"The problem is, that alongside increasedinequality, we've seen diminished levels of upward mobility in recent years. A child born in the top 20 percent has about a two in three chance of staying at or near the top. A child born into the bottom 20 percent has a less than one in 20 shot at making it to the top. He's 10 times likelier to stay where he is." - President Barack Obama, Dec. 3, 2013
Dear E. Ethelbert,
By now you know that Inequality comes and goes from the mainstream news cycle. Right now it's a hot topic, especially since TIME named Pope Francis Person of the Year. Check out Pope Francis's comments on Inequality to the right. (Not to be outdone, another well-known guy, Barack Obama, has also been chiming in on the subject.)
But with or without the fanfare, IPS's Program on Inequality and the Common Good keeps a laser focus on inequality. And when inequality comes into the news cycle, often it's because of our behind-the-scenes work.
It takes hard work to keep the conversation going. That's why we need *your* help during this holiday season. You can donate HERE (use the red donate button).
Our “Program on Inequality and the Common Good” focuses on two interconnected themes:
  • Supporting movements to reverse extreme inequalities of wealth, and
  • Building a just and sustainable transition to a new economy.
We do this through direct campaigning, research, coalition support and media and communications. Highlights of 2013 include:
  • Creating new tools for the movement to Divest from Fossil Fuels and Reinvest in the New Economy.
  • Organizing around the Intergenerational Impact of Inequality. See the “New Politics of Inherited Advantage.”
  • Piloting a model local organizing project—theJamaica Plain New Economy Transition—to build community resilience in the face of ecological and economic change.
  • Promoting the new documentary “Inequality For All” starring Robert Reich.
  • Enlisting the high net worth members ofWealth for the Common Good to publicly divest from fossil fuels and shift money to renewable energy.
We hope you’ll consider an end-of-year contribution to the Program on Inequality and the Common Good. You can donate HERE (use the red donate button).
On behalf of our team,
Chuck Collins
P.S. See additional information about our 2013 program work HERE (PDF). Questions about our work? Stock gifts? Questions? Please reply to me directly.
Our Work
The work of Inequality and the Common Good
The Program on Inequality and the Common Good at the Institute for Policy Studies focuses on the dangers that growing inequality pose for U.S. democracy, economic health and civic life.

Thursday, December 26, 2013


An International biannual Journal of English Letters
ISSN 0972 – 611X

Chief Editor: Nibir K. Ghosh, Agra (India)
Vol. 13, No.1 January 2014

Celebratory 25th Issue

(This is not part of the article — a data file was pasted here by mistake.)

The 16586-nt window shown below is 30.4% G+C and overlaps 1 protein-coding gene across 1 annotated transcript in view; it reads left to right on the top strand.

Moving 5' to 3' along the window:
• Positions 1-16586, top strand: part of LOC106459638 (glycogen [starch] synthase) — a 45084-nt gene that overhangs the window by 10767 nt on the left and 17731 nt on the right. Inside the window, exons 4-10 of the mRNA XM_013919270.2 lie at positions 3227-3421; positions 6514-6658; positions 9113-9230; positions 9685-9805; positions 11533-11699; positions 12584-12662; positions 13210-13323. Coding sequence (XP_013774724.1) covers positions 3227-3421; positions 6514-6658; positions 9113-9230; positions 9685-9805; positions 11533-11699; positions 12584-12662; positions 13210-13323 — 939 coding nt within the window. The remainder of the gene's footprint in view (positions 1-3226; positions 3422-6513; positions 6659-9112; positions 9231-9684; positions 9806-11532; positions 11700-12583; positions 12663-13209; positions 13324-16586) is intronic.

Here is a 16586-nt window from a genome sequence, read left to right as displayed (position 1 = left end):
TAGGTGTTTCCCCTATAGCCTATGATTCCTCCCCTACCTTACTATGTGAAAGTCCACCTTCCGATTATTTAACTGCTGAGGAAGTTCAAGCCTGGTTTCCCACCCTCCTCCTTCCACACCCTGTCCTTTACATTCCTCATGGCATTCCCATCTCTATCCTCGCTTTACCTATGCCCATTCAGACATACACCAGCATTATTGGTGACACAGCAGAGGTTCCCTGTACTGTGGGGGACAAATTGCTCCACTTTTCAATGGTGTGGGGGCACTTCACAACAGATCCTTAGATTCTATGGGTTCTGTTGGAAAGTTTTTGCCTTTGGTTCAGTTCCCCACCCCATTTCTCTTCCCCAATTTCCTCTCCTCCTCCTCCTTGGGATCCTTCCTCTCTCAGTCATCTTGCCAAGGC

Global Community & Cultural Connections
Jonah Raskin
I do not remember how long I have known Nibir Ghosh or how long I have written for Re-Markings, though I do remember meeting the editor in California on a lovely summer day. We spent a pleasant afternoon together. I met his wife. We had something to drink. We enjoyed the view. I had no expectation that our brief rendezvous would lead to what I consider a productive literary relationship. I know that it has been good for me. I hope that it has been good for Re-Markings. It must be because Nibir invites me to write for the journal and publishes what I write, too. My connection to the journal is personal. I don’t think that I would go on writing for it year after year if I did not know Nibir and respect his work. I probably wouldn’t write for it if it were published in, say, Seattle, Washington, or Orlando, Florida. I write for it because it’s published in India and printed in India, and because most of its contributors are Indians. Writing for Re-Markings gives me the feeling that I am part of a literary community that is halfway around the world from where I live in California. This is important to me. To fully explain why I would probably have to tell the story of my life and times. Suffice it to say that I want to be part of a global community and to have cultural connections to India.
Re-Markings is one of my major literary lifelines. Writing for the journal keeps me connected to Nibir and it gives me the sense that I’m connected to readers, teachers, and writers in India. I understand how difficult it is to be an editor. It has enabled me to appreciate Nibir Ghosh’s role as editor of Re-Markings which is now celebrating its twenty-fifth anniversary -- a long time for a journal to go on publishing creative, brilliant and original articles. Bravo Re-Markings. Kudos to Nibir Ghosh and everyone else who contributes. I extend my hand in greetings and celebration.
·        Jonah Raskin serves on the advisory board of Re-Markings and is a regular contributor. Chair of the Communication Studies Department at Sonoma State University, California, U.S.A., he is the author and editor of books about Jack London, Allen Ginsberg, and the literature of the British Empire.
Celebrating Cross-cultural Conversations
Tijan M. Sallah